Best Re-released Older Film:
I once tried to put Apocalypse Now: Redux on my list for the best films of the year, and it just didn’t look right. I later resolved to create a special category for re-leased, re-cut, and/or restored old pictures, as the best ones—such as Coppola’s film, Blade Runner, or The Wild Bunch—are certainly worthy of a year-end honor. So, it’s a tradition that officially begins at Film as Art now!
Captain America (1990) - 2011 Director's Cut (Albert Pyun)
Albert Pyun's never linear but always fascinating new cut of his universally maligned 1990 Captain America also had a theatrical release in July of this year; after viewing its restored scenes, I'm now convinced that it has earned a second look as a fascinating example of the way that a familiar story can be told in a completely contrasting way. It is essentially the same low-budget, high-camp version that most people loathed when it was first released, but who a minority (including me) appreciated for its B-grade charms and finely-drawn hero and villain. The director's cut adds additional footage with more character development that successfully fleshes out many of Pyun's philosophical ideas about the lost American Dream; the result is an oddball mix of tragedy and Z-grade thrills that works more than it has any reason to. But work it certainly does, miraculously guaranteeing audiences no less than two excellent cinematic adaptations of Marvel's most enduring character to open in theaters in 2011. They were also the only two superhero adaptations of several this year that I actually thought were any good, so I guess Cap ultimately wins more than just World War II.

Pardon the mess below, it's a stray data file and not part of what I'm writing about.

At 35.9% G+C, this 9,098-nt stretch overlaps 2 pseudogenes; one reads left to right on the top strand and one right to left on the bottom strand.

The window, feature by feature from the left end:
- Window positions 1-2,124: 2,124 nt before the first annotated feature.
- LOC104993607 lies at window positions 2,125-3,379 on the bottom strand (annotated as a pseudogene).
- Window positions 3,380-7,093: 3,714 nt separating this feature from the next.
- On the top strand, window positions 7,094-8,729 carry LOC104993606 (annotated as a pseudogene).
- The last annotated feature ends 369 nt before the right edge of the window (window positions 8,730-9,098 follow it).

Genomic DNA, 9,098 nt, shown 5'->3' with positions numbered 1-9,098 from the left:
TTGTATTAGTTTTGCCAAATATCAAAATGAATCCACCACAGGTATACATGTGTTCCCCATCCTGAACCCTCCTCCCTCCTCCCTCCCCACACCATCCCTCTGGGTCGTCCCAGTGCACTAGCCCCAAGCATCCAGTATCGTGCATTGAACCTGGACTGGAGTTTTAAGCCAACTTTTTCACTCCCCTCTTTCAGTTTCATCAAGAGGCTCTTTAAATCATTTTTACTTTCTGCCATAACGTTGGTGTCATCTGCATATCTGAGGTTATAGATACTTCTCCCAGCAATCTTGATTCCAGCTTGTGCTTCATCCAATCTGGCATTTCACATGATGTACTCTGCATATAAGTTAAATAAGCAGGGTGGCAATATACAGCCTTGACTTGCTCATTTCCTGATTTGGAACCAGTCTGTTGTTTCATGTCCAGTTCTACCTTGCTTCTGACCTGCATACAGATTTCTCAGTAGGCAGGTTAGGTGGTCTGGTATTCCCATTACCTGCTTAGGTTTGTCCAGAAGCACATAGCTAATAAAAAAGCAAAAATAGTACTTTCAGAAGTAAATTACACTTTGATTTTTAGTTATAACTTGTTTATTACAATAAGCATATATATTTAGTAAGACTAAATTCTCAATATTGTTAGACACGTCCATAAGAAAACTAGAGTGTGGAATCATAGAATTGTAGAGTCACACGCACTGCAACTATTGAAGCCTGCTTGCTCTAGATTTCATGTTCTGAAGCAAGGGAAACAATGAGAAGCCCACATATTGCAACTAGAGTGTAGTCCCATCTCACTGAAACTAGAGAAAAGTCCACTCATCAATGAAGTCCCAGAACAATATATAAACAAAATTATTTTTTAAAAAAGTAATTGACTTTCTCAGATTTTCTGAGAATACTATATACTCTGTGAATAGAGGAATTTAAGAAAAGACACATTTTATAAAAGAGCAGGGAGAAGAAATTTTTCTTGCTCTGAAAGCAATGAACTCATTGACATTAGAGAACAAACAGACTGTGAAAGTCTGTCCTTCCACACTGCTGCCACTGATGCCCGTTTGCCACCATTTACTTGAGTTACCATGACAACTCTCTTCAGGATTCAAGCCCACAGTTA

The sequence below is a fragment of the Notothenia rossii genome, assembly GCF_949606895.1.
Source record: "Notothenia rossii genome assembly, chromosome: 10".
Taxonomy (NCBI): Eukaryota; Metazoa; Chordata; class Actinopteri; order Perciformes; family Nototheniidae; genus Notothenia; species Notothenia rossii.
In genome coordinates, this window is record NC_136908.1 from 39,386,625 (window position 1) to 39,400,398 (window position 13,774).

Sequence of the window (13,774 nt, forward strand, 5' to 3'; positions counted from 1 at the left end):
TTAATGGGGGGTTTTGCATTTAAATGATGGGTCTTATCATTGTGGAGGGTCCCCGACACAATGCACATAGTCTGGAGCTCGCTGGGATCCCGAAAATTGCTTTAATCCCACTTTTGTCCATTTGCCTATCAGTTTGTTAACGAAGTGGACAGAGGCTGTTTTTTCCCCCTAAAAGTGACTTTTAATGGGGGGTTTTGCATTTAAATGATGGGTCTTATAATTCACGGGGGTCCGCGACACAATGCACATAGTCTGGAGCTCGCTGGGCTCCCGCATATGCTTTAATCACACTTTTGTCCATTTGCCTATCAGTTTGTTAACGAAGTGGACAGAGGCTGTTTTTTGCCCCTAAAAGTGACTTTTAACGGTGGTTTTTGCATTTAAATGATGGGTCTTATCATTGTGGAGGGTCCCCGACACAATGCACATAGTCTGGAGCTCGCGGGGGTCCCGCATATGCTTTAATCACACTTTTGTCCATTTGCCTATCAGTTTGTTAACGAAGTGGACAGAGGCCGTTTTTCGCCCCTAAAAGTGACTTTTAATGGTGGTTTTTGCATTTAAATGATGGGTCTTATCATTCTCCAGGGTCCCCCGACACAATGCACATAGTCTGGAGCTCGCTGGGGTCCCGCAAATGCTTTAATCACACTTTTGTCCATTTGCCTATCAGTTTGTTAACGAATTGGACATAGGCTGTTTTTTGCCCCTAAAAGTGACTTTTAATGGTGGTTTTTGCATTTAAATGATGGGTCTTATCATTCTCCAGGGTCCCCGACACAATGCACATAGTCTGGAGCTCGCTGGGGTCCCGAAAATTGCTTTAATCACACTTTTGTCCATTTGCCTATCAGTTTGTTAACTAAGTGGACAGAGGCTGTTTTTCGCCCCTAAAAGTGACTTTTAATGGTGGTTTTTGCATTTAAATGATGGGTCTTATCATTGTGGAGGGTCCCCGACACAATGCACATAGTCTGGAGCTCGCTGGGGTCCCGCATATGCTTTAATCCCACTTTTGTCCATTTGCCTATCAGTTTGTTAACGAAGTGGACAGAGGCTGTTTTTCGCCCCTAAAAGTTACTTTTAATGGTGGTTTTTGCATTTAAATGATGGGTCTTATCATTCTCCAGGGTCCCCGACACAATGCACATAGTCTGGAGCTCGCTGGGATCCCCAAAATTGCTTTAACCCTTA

Worst Film of the Year:
Auschwitz (Uwe Boll)
Uwe Boll's part-documentary, part-recreation of a day in a Nazi prison camp begins with a promising enough setup: He interviews German teenagers and discovers that their knowledge of the Holocaust is mostly vague and misinformed. Sandwiched between these interviews is forty-five minutes or so of a grisly death camp reenactment, which Boll apparently believes will set the record straight. Unfortunately and unforgivably, his solution is to utilize the visual language of torture porn to interpret the Holocaust—not exactly an acceptable alternative to Schindler's List or The Pianist, which Boll laments only sugarcoat genocide. Featuring close-ups of babies being shot in the head, Jewish corpses getting their teeth pulled out, and victims dying in panicked frenzy in a gas chamber (at one point, the music swells and the gas chamber scenes slow down dramatically to reinforce Boll's insistence that this is an Important Movie), the issue here is not that Boll wants to make an authentic film about the horrors of the Holocaust, but that he clearly has no such intention: This is blatant exploitation cinema disguised as a humanitarian gesture that does what all torture porn does—desensitize us to its violence and push us closer to the edge of indifference toward human suffering. Boll, infamous for his horrible video game adaptations, only seems to be making the point that, yes, the Holocaust was evil; gee, thanks, Uwe—that would have surely been lost on any viewer who has been living under a rock for the last seventy years. Indefensible bile.